¶7 Goodman timely appeals, and we have jurisdiction pursuant to Arizona Revised Statutes ("A.R.S.") section 12-120.21(A)(1) (West 2013).[3]

DISCUSSION

¶8 Goodman argues that the trial court erred in certifying an award of partial summary judgment as final under Rule 54(b) and for prematurely awarding attorneys' fees. We affirm the trial court's Rule 54(b) certification of the partial summary judgment; however, we vacate the trial court's award of attorneys' fees.

I. Jurisdiction

¶9 Goodman argues that Rule 54(b) certification was improper because the court did not fully resolve the breach of contract claim, citing "when a plaintiff is suing to vindicate one legal right and alleges several elements of damage, only one claim is presented and [Rule 54(b)] does not apply." Sisemore v. Farmers, 161 Ariz. 564, 566, 779 P.2d 1303, 1305 (App. 1989). We interpret this as an argument that the grant of summary judgment did not dispose of an entire claim, and therefore this Court lacks jurisdiction over the appeal. We find no error because we find that the claim at issue was severable from the rest of the action.

¶10 We have an independent duty to determine whether we have jurisdiction. Sorensen v. Farmers Ins. Co. of Ariz., 191 Ariz. 464, 465, 957 P.2d 1007, 1008 (App. 1997). The right to an appeal is generally limited to final judgments that dispose of all claims in an action or to certain statutorily designated interlocutory judgments. Sisemore, 161 Ariz. at 565, 779 P.2d at 1304. Rule 54(b) gives this Court jurisdiction to hear an appeal if the judgment is final, i.e., it disposes of at least one separate claim of a multi-claim action. Davis v. Cessna Aircraft Corp., 168 Ariz. 301, 304, 812 P.2d 1119, 1122 (App. 1991). "A claim is separable from others remaining to be adjudicated when the nature of the claim already determined is 'such that no appellate court would have to decide the same issues more than once even if there [a]re subsequent appeals.'" Sw. Gas Corp. v. Irwin ex rel. Cnty. of Cochise, 229 Ariz. 198, 202, 12, 273 P.3d 650, 654 (App. 2012) . We review the trial court's determination whether multiple claims exist for an abuse of discretion. Id.

¶11 The issue presented to the trial court was whether Country Club was entitled to summary judgment for Goodman's failure to pay HOA fees. Once decided, another court would not have to reach this same issue. Goodman either paid or did not pay the HOA fees, and was bound by contract or was not, and the passage of time will not change these facts. The presence of other claims does not make a Rule 54(b) determination inappropriate. Curtiss-Wright Corp v. Gen. Elec. Co., 446 U.S. 1, 9 (1980). The trial court did not abuse its discretion in finding that this claim was severable from the others in terms of the factual and legal issues involved.[4]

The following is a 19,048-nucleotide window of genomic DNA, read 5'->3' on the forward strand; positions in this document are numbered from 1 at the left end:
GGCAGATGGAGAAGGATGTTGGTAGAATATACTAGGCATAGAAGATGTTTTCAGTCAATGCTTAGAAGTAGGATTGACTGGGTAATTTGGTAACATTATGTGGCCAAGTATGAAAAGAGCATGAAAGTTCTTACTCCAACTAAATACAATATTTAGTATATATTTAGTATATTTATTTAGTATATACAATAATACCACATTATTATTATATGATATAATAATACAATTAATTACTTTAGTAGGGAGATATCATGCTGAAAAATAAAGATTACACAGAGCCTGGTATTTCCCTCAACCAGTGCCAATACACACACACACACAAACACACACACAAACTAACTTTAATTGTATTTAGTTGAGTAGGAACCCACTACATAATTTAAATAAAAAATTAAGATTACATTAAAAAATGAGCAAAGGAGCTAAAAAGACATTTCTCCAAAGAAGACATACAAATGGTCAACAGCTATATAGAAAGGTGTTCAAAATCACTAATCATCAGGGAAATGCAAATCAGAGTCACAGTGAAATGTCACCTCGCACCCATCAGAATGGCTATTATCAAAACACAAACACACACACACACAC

II. Rule 54(b) Certification

¶12 Goodman also argues that Rule 54(b) certification was improper because although the judgment stated "there is not just reason for delay, " the trial court did not make the findings that Rule 54(b) requires to designate a judgment as final and appealable. We find no error.

¶13 Although Rule 54(b) allows a trial court to designate a judgment as final and appealable upon an express determination that no just reason for delay exists, a trial court is not required to make any findings supporting its Rule 54(b) determination. Where findings of fact and conclusions of law were not requested, made or stated, this Court views the record as though the trial court had found every controverted issue of fact necessary to support judgment, and if reasonable evidence would support such findings, hold that it did so correctly. Contractor & Min. Serv. & Supply, Inc. v. H&M Tractor & Bearing Corp., 4 Ariz.App. 29, 31, 417 P.2d 542, 544 (App. 1966); Dillig v. Fisher, 142 Ariz. 47, 51, 688 P.2d 693, 697 (App. 1984). Country Club asked the trial court in its motion for partial summary judgment on October 24, 2011, to include Rule 54(b) language in its judgment, and Goodman did not respond to the motion or object to the request for Rule 54(b) language before the court granted the motion six weeks later on December 6, 2011.